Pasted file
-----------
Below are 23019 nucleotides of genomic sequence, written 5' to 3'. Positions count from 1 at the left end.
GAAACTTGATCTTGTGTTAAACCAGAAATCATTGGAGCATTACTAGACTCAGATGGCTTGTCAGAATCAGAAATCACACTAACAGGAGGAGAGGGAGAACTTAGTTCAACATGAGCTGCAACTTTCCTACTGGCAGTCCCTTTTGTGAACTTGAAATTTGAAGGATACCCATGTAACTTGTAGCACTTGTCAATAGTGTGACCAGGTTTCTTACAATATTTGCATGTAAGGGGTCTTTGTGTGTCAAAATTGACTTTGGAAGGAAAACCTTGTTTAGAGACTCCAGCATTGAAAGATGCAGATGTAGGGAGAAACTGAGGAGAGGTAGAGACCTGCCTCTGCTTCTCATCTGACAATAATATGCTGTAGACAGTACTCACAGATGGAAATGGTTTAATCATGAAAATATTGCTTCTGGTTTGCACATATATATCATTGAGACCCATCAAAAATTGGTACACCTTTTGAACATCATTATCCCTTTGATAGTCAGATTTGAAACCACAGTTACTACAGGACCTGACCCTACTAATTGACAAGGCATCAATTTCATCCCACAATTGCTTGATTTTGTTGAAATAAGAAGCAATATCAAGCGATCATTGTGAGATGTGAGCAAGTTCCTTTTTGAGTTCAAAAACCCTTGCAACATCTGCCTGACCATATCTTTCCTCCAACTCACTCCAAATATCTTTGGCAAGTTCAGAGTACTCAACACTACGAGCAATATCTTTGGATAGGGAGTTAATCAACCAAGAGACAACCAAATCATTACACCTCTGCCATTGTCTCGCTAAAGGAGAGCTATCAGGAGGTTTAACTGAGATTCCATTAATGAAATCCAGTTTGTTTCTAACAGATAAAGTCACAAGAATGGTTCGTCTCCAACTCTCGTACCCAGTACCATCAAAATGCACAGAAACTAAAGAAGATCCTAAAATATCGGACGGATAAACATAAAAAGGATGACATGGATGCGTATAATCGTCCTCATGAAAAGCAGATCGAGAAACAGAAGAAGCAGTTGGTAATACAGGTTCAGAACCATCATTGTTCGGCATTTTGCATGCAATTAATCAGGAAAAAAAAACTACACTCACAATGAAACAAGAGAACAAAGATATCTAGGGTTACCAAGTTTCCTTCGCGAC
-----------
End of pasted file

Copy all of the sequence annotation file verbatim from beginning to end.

Below are 23019 nucleotides of genomic sequence, written 5' to 3'. Positions count from 1 at the left end.
GAAACTTGATCTTGTGTTAAACCAGAAATCATTGGAGCATTACTAGACTCAGATGGCTTGTCAGAATCAGAAATCACACTAACAGGAGGAGAGGGAGAACTTAGTTCAACATGAGCTGCAACTTTCCTACTGGCAGTCCCTTTTGTGAACTTGAAATTTGAAGGATACCCATGTAACTTGTAGCACTTGTCAATAGTGTGACCAGGTTTCTTACAATATTTGCATGTAAGGGGTCTTTGTGTGTCAAAATTGACTTTGGAAGGAAAACCTTGTTTAGAGACTCCAGCATTGAAAGATGCAGATGTAGGGAGAAACTGAGGAGAGGTAGAGACCTGCCTCTGCTTCTCATCTGACAATAATATGCTGTAGACAGTACTCACAGATGGAAATGGTTTAATCATGAAAATATTGCTTCTGGTTTGCACATATATATCATTGAGACCCATCAAAAATTGGTACACCTTTTGAACATCATTATCCCTTTGATAGTCAGATTTGAAACCACAGTTACTACAGGACCTGACCCTACTAATTGACAAGGCATCAATTTCATCCCACAATTGCTTGATTTTGTTGAAATAAGAAGCAATATCAAGCGATCATTGTGAGATGTGAGCAAGTTCCTTTTTGAGTTCAAAAACCCTTGCAACATCTGCCTGACCATATCTTTCCTCCAACTCACTCCAAATATCTTTGGCAAGTTCAGAGTACTCAACACTACGAGCAATATCTTTGGATAGGGAGTTAATCAACCAAGAGACAACCAAATCATTACACCTCTGCCATTGTCTCGCTAAAGGAGAGCTATCAGGAGGTTTAACTGAGATTCCATTAATGAAATCCAGTTTGTTTCTAACAGATAAAGTCACAAGAATGGTTCGTCTCCAACTCTCGTACCCAGTACCATCAAAATGCACAGAAACTAAAGAAGATCCTAAAATATCGGACGGATAAACATAAAAAGGATGACATGGATGCGTATAATCGTCCTCATGAAAAGCAGATCGAGAAACAGAAGAAGCAGTTGGTAATACAGGTTCAGAACCATCATTGTTCGGCATTTTGCATGCAATTAATCAGGAAAAAAAAACTACACTCACAATGAAACAAGAGAACAAAGATATCTAGGGTTACCAAGTTTCCTTCGCGAC